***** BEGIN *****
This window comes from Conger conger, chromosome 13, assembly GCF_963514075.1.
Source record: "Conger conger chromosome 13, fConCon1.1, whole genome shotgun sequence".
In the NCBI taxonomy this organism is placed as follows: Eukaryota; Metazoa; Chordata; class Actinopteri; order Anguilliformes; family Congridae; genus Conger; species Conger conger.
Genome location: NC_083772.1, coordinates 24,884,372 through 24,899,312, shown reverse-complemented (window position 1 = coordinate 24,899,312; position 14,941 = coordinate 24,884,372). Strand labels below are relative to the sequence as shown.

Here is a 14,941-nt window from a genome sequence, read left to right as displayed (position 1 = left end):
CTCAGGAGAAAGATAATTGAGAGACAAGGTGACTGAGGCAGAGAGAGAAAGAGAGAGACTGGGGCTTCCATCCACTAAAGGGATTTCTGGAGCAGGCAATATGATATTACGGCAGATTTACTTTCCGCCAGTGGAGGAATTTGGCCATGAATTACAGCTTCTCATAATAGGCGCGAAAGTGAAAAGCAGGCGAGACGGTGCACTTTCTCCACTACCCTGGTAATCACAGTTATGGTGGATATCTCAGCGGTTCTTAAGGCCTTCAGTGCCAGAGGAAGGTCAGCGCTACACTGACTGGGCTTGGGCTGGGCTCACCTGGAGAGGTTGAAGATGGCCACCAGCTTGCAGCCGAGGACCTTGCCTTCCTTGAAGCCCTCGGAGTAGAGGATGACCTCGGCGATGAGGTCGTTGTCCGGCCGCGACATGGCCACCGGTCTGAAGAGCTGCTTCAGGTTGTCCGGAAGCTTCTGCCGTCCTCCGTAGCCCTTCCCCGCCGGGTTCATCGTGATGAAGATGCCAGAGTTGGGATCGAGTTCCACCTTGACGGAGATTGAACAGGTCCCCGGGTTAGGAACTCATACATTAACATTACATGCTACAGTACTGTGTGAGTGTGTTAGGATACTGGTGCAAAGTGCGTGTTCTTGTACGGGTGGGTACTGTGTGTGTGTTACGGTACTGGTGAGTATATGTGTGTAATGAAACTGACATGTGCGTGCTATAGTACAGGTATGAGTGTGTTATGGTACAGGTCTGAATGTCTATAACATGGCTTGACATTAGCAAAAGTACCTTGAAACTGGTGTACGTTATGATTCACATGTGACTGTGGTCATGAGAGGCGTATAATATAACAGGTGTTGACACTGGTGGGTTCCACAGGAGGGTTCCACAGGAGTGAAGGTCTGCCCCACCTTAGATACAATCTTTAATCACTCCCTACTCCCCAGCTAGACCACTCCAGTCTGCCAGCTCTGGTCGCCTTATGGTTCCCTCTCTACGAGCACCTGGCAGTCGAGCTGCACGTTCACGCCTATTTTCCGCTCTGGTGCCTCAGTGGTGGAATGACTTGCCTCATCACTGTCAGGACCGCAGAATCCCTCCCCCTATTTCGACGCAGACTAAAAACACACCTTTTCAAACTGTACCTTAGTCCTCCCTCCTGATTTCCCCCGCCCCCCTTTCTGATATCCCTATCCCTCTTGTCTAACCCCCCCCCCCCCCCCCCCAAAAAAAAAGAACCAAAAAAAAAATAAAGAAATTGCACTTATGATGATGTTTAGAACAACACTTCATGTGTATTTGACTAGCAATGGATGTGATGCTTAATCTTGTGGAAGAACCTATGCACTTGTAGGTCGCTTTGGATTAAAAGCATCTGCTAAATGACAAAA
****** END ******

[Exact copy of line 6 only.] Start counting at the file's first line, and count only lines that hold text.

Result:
CTCAGGAGAAAGATAATTGAGAGACAAGGTGACTGAGGCAGAGAGAGAAAGAGAGAGACTGGGGCTTCCATCCACTAAAGGGATTTCTGGAGCAGGCAATATGATATTACGGCAGATTTACTTTCCGCCAGTGGAGGAATTTGGCCATGAATTACAGCTTCTCATAATAGGCGCGAAAGTGAAAAGCAGGCGAGACGGTGCACTTTCTCCACTACCCTGGTAATCACAGTTATGGTGGATATCTCAGCGGTTCTTAAGGCCTTCAGTGCCAGAGGAAGGTCAGCGCTACACTGACTGGGCTTGGGCTGGGCTCACCTGGAGAGGTTGAAGATGGCCACCAGCTTGCAGCCGAGGACCTTGCCTTCCTTGAAGCCCTCGGAGTAGAGGATGACCTCGGCGATGAGGTCGTTGTCCGGCCGCGACATGGCCACCGGTCTGAAGAGCTGCTTCAGGTTGTCCGGAAGCTTCTGCCGTCCTCCGTAGCCCTTCCCCGCCGGGTTCATCGTGATGAAGATGCCAGAGTTGGGATCGAGTTCCACCTTGACGGAGATTGAACAGGTCCCCGGGTTAGGAACTCATACATTAACATTACATGCTACAGTACTGTGTGAGTGTGTTAGGATACTGGTGCAAAGTGCGTGTTCTTGTACGGGTGGGTACTGTGTGTGTGTTACGGTACTGGTGAGTATATGTGTGTAATGAAACTGACATGTGCGTGCTATAGTACAGGTATGAGTGTGTTATGGTACAGGTCTGAATGTCTATAACATGGCTTGACATTAGCAAAAGTACCTTGAAACTGGTGTACGTTATGATTCACATGTGACTGTGGTCATGAGAGGCGTATAATATAACAGGTGTTGACACTGGTGGGTTCCACAGGAGGGTTCCACAGGAGTGAAGGTCTGCCCCACCTTAGATACAATCTTTAATCACTCCCTACTCCCCAGCTAGACCACTCCAGTCTGCCAGCTCTGGTCGCCTTATGGTTCCCTCTCTACGAGCACCTGGCAGTCGAGCTGCACGTTCACGCCTATTTTCCGCTCTGGTGCCTCAGTGGTGGAATGACTTGCCTCATCACTGTCAGGACCGCAGAATCCCTCCCCCTATTTCGACGCAGACTAAAAACACACCTTTTCAAACTGTACCTTAGTCCTCCCTCCTGATTTCCCCCGCCCCCCTTTCTGATATCCCTATCCCTCTTGTCTAACCCCCCCCCCCCCCCCCCCAAAAAAAAAGAACCAAAAAAAAAATAAAGAAATTGCACTTATGATGATGTTTAGAACAACACTTCATGTGTATTTGACTAGCAATGGATGTGATGCTTAATCTTGTGGAAGAACCTATGCACTTGTAGGTCGCTTTGGATTAAAAGCATCTGCTAAATGACAAAA